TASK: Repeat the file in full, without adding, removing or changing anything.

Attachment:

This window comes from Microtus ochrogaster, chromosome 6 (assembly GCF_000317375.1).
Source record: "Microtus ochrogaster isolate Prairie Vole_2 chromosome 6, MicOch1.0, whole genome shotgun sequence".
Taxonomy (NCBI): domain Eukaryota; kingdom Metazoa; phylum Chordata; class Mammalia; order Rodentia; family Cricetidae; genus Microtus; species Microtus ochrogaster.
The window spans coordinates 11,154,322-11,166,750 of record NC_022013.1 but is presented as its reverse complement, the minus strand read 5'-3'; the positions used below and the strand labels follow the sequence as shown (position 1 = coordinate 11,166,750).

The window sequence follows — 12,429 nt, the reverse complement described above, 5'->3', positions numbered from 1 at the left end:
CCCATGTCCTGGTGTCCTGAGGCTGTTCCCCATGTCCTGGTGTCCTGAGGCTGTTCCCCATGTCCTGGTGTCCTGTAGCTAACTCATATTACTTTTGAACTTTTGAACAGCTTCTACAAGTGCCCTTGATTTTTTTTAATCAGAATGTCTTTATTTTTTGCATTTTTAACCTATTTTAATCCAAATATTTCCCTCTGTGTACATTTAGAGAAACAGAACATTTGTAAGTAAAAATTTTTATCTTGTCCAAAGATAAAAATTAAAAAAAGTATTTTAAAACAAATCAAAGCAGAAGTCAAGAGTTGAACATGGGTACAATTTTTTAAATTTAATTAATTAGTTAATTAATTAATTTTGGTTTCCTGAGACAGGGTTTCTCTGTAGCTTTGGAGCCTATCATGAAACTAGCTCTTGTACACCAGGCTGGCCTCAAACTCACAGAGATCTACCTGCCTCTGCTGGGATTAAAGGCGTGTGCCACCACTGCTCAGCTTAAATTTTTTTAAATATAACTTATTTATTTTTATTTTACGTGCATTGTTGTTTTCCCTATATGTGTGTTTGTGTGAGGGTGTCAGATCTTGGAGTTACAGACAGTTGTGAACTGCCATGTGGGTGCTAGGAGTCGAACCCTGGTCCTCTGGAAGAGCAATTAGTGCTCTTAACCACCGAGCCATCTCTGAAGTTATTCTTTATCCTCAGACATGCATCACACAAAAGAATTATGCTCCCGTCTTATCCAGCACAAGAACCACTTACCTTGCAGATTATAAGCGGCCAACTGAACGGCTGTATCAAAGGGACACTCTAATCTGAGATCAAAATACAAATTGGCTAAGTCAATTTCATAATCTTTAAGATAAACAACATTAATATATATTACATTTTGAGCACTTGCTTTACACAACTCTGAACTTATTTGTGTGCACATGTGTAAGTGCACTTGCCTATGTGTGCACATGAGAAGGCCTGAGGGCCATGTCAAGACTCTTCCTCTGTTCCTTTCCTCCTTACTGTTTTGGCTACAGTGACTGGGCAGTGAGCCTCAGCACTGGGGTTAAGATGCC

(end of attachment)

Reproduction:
This window comes from Microtus ochrogaster, chromosome 6 (assembly GCF_000317375.1).
Source record: "Microtus ochrogaster isolate Prairie Vole_2 chromosome 6, MicOch1.0, whole genome shotgun sequence".
Taxonomy (NCBI): domain Eukaryota; kingdom Metazoa; phylum Chordata; class Mammalia; order Rodentia; family Cricetidae; genus Microtus; species Microtus ochrogaster.
The window spans coordinates 11,154,322-11,166,750 of record NC_022013.1 but is presented as its reverse complement, the minus strand read 5'-3'; the positions used below and the strand labels follow the sequence as shown (position 1 = coordinate 11,166,750).

The window sequence follows — 12,429 nt, the reverse complement described above, 5'->3', positions numbered from 1 at the left end:
CCCATGTCCTGGTGTCCTGAGGCTGTTCCCCATGTCCTGGTGTCCTGAGGCTGTTCCCCATGTCCTGGTGTCCTGTAGCTAACTCATATTACTTTTGAACTTTTGAACAGCTTCTACAAGTGCCCTTGATTTTTTTTAATCAGAATGTCTTTATTTTTTGCATTTTTAACCTATTTTAATCCAAATATTTCCCTCTGTGTACATTTAGAGAAACAGAACATTTGTAAGTAAAAATTTTTATCTTGTCCAAAGATAAAAATTAAAAAAAGTATTTTAAAACAAATCAAAGCAGAAGTCAAGAGTTGAACATGGGTACAATTTTTTAAATTTAATTAATTAGTTAATTAATTAATTTTGGTTTCCTGAGACAGGGTTTCTCTGTAGCTTTGGAGCCTATCATGAAACTAGCTCTTGTACACCAGGCTGGCCTCAAACTCACAGAGATCTACCTGCCTCTGCTGGGATTAAAGGCGTGTGCCACCACTGCTCAGCTTAAATTTTTTTAAATATAACTTATTTATTTTTATTTTACGTGCATTGTTGTTTTCCCTATATGTGTGTTTGTGTGAGGGTGTCAGATCTTGGAGTTACAGACAGTTGTGAACTGCCATGTGGGTGCTAGGAGTCGAACCCTGGTCCTCTGGAAGAGCAATTAGTGCTCTTAACCACCGAGCCATCTCTGAAGTTATTCTTTATCCTCAGACATGCATCACACAAAAGAATTATGCTCCCGTCTTATCCAGCACAAGAACCACTTACCTTGCAGATTATAAGCGGCCAACTGAACGGCTGTATCAAAGGGACACTCTAATCTGAGATCAAAATACAAATTGGCTAAGTCAATTTCATAATCTTTAAGATAAACAACATTAATATATATTACATTTTGAGCACTTGCTTTACACAACTCTGAACTTATTTGTGTGCACATGTGTAAGTGCACTTGCCTATGTGTGCACATGAGAAGGCCTGAGGGCCATGTCAAGACTCTTCCTCTGTTCCTTTCCTCCTTACTGTTTTGGCTACAGTGACTGGGCAGTGAGCCTCAGCACTGGGGTTAAGATGCC